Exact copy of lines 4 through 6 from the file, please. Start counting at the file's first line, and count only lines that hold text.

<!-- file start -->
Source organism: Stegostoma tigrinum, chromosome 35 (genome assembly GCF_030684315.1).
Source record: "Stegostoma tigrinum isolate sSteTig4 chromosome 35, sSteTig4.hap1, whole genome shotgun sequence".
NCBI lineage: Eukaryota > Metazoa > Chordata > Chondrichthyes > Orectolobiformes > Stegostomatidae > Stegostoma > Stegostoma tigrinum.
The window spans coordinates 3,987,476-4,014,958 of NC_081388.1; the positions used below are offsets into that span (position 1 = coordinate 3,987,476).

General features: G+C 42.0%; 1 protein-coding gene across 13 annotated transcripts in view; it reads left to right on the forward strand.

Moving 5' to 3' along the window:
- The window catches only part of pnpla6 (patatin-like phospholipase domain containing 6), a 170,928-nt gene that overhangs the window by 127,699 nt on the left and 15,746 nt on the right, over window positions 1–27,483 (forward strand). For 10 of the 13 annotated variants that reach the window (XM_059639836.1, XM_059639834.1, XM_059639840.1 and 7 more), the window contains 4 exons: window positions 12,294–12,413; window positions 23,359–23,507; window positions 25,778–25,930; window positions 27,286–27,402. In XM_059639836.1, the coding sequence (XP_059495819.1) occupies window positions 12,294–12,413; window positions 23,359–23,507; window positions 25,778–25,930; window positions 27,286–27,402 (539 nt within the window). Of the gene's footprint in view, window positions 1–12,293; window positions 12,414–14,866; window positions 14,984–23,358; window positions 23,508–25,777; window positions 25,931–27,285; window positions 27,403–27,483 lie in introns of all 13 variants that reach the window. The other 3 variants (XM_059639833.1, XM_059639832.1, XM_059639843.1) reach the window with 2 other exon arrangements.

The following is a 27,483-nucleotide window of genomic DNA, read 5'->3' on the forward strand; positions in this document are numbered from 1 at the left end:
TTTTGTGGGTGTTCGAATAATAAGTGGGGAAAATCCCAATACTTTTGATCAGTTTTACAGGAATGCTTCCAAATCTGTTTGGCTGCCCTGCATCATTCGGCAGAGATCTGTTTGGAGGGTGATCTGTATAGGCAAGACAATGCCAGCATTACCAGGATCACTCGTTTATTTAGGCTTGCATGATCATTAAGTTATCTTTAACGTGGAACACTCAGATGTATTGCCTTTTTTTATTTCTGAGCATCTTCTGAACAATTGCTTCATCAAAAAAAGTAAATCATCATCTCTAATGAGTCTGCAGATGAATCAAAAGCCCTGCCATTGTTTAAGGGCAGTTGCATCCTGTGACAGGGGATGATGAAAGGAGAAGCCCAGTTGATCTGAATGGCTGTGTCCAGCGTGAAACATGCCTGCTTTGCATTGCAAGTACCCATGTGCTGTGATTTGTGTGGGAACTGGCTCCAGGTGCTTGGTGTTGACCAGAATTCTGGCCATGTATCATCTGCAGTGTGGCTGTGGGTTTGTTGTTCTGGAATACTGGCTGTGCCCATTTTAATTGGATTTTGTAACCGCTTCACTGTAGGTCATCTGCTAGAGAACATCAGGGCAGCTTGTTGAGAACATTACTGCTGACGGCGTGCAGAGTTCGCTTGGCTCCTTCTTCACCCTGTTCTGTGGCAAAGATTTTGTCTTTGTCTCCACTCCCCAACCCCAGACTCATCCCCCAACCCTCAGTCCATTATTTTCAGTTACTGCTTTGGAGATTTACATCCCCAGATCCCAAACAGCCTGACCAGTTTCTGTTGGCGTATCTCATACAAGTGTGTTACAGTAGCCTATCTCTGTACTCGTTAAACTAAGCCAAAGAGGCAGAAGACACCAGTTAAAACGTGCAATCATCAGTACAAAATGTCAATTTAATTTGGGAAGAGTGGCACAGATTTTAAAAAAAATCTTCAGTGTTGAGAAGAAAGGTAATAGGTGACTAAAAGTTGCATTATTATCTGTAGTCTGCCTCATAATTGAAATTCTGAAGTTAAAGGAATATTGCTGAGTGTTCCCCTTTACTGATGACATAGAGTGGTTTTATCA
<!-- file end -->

The window spans coordinates 3,987,476-4,014,958 of NC_081388.1; the positions used below are offsets into that span (position 1 = coordinate 3,987,476).

General features: G+C 42.0%; 1 protein-coding gene across 13 annotated transcripts in view; it reads left to right on the forward strand.

Moving 5' to 3' along the window: